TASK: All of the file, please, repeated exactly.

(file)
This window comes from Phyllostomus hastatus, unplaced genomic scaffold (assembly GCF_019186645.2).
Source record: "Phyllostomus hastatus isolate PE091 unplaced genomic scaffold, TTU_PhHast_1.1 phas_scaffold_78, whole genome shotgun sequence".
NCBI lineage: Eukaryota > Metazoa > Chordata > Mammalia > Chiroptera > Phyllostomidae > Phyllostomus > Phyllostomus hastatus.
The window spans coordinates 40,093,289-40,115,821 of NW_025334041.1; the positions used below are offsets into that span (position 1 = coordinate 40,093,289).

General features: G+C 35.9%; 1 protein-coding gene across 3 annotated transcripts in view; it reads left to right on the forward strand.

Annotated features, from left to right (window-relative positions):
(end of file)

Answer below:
This window comes from Phyllostomus hastatus, unplaced genomic scaffold (assembly GCF_019186645.2).
Source record: "Phyllostomus hastatus isolate PE091 unplaced genomic scaffold, TTU_PhHast_1.1 phas_scaffold_78, whole genome shotgun sequence".
NCBI lineage: Eukaryota > Metazoa > Chordata > Mammalia > Chiroptera > Phyllostomidae > Phyllostomus > Phyllostomus hastatus.
The window spans coordinates 40,093,289-40,115,821 of NW_025334041.1; the positions used below are offsets into that span (position 1 = coordinate 40,093,289).

General features: G+C 35.9%; 1 protein-coding gene across 3 annotated transcripts in view; it reads left to right on the forward strand.

Annotated features, from left to right (window-relative positions):